Fewer people in Bedford used sexual health services during pandemic as face-to-face consultations drop

Just 39% of consultations in 2020-21 were face-to-face, compared to 99% the year before

By Joanna Morris
Thursday, 30th September 2021, 4:15 pm

Fewer people in Bedford accessed sexual health services during the coronavirus pandemic, figures suggest.

Experts say widespread disruption to the NHS and changes in behaviour may have contributed to a significant drop in people contacting sexual health clinics nationally during the pandemic.

NHS Digital figures show around 1,725 people approached sexual and reproductive health services in Bedford between April 2020 and March – down from 2,250 the year before.

1,725 people approached sexual and reproductive health services in Bedford between April 2020 and March – down from 2,250 the year before

Clinics in the area dealt with 2,865 contacts overall – with some people accessing SRH services more than once over the period.

A drastic fall in face-to-face appointments across England could have prevented people – especially teenagers – from accessing help and support with contraception, pregnancy and sexually transmitted infections, sexual health charities said.

The figures show that just 39 per cent of consultations held by clinics in Bedford in 2020-21 were face-to-face, compared to 99 per cent the year before.

Lisa Hallgarten, from sexual health charity Brook, said remote consultations could prove convenient for some, but highlighted difficulties in accessing care for those without a safe space at home.

She said: "Some will have found the ability to speak to a health care professional from home straightforward.

"Others may have struggled with finding private spaces at home for the conversations they needed, or may have found lack of data or Wi-Fi an obstacle to accessing the services they need."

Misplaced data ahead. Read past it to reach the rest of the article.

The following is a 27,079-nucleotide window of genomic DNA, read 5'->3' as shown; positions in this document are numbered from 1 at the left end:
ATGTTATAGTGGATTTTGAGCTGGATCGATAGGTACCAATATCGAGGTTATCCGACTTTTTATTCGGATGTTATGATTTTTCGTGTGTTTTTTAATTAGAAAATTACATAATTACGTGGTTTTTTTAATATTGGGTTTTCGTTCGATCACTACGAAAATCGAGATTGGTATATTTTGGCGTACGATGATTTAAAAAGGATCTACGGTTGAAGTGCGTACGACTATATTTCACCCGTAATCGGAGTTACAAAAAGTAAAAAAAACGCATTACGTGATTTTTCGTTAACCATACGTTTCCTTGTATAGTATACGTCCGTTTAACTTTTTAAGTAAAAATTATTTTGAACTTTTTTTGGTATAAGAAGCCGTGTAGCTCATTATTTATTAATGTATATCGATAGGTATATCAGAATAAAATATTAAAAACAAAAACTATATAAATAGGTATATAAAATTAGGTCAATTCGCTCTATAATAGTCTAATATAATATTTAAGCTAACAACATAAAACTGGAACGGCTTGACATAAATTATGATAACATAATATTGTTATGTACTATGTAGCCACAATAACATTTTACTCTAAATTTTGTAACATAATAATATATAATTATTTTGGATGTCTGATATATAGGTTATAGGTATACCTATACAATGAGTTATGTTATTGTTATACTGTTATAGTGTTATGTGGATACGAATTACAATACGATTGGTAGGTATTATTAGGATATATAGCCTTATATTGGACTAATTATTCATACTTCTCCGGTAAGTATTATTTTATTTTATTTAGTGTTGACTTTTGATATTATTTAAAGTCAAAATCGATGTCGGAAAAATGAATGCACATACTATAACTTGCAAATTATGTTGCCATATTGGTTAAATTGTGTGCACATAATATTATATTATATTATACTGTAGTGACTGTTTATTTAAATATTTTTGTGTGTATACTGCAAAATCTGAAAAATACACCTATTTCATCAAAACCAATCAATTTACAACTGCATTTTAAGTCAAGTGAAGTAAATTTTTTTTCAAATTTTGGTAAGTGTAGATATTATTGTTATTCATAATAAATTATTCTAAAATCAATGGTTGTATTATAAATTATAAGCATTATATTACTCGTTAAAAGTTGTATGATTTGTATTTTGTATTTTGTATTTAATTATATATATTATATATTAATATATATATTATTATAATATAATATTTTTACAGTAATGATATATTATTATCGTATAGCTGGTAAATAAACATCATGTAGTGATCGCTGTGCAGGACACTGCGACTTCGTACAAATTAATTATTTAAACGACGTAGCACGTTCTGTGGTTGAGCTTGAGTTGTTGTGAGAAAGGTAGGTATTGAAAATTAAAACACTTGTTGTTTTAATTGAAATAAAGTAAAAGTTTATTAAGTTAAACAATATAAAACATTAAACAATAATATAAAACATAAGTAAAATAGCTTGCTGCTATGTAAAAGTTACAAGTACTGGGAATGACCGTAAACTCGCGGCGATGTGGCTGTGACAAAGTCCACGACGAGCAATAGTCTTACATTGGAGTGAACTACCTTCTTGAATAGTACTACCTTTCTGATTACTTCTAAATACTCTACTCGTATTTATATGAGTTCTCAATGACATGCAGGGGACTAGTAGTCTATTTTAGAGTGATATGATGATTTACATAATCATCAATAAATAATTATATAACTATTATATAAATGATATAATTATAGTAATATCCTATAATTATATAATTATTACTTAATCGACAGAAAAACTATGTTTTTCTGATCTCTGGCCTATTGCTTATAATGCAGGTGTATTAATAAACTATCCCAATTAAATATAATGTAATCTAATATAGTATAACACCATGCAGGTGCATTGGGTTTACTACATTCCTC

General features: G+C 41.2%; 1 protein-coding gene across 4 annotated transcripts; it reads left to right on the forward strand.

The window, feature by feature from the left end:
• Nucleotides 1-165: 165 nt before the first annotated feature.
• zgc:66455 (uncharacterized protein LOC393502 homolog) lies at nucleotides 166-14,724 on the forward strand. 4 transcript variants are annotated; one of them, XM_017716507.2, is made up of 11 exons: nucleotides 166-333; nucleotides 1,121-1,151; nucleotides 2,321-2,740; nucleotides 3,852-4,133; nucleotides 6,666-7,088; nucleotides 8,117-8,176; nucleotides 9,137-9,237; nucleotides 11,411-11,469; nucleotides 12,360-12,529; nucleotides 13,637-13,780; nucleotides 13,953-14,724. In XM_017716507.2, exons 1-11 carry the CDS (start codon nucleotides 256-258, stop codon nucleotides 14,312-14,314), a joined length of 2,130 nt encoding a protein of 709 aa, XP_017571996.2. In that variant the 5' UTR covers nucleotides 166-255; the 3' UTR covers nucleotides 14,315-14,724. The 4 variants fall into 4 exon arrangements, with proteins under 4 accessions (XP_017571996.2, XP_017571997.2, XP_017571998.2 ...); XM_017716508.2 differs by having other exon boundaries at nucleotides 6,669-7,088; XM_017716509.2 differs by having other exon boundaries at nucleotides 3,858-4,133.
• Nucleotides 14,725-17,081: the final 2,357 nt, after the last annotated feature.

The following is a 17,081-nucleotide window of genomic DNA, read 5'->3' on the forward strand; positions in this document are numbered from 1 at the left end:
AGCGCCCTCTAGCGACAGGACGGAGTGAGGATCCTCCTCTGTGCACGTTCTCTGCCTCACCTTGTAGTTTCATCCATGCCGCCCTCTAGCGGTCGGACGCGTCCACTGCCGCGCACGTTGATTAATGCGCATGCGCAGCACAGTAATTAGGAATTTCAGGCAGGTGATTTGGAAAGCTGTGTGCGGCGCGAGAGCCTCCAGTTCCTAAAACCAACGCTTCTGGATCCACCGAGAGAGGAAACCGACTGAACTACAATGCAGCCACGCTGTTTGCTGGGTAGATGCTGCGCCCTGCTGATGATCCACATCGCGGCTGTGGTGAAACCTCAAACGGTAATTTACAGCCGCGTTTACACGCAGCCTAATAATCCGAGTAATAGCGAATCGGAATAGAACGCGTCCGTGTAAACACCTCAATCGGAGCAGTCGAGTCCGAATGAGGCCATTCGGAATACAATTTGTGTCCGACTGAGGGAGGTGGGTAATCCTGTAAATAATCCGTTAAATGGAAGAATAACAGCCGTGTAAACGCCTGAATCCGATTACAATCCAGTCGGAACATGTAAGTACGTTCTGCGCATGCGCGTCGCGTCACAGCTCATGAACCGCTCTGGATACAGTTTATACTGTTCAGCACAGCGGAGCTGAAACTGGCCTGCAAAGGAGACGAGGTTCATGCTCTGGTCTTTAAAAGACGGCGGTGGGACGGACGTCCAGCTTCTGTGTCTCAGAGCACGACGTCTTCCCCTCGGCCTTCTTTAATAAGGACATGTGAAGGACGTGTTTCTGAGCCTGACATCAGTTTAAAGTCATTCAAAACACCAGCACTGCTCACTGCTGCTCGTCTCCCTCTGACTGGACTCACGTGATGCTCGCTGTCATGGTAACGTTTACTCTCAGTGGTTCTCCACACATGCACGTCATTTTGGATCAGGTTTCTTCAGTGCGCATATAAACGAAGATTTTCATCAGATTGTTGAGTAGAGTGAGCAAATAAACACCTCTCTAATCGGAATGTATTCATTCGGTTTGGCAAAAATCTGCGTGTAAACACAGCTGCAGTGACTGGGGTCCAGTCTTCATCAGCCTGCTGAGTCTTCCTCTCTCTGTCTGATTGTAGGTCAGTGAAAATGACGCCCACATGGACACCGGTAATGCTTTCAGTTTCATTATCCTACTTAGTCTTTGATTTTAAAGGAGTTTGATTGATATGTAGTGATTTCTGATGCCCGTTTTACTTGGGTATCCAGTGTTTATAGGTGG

The British Association for Sexual Health and HIV said young people living at home during lockdowns may have been particularly reluctant to access services.

A spokesperson said: "It is likely that people may not have felt able to have a private telephone call to discuss their needs with the clinic, may not have wanted to discuss with their parents why they were needing to leave the house and not felt comfortable receiving treatment or postal kits to their home address."

Services across the country also recorded a sharp 45 per cent% drop in the number of emergency contraceptives issued last year, with the rate of items given out falling most significantly among under-16s nationally.

Bedford clinics provided 110 emergency contraceptives in 2020-21, down from 115 the year before.

Of those, up to seven were given to teenagers aged between 13 and 15, down from 10 in 2019-20.

The figures do not include contraceptives accessed through other means, such as over the counter or through hospital outpatient clinics.

Ms Hallgarten said a national reduction in overall contraceptive uptake could reflect reduced sexual activity during lockdowns, but may also have been influenced by a significant shift towards virtual or remote care.

A spokesperson for the Department for Health and Social Care said sexual and reproductive health services had remained open throughout the coronavirus pandemic, often adapting by scaling up their online services.

He added: “The Government has required local authorities in England to commission comprehensive, accessible sexual health services – including free contraception – and teenage pregnancies are at an all-time low."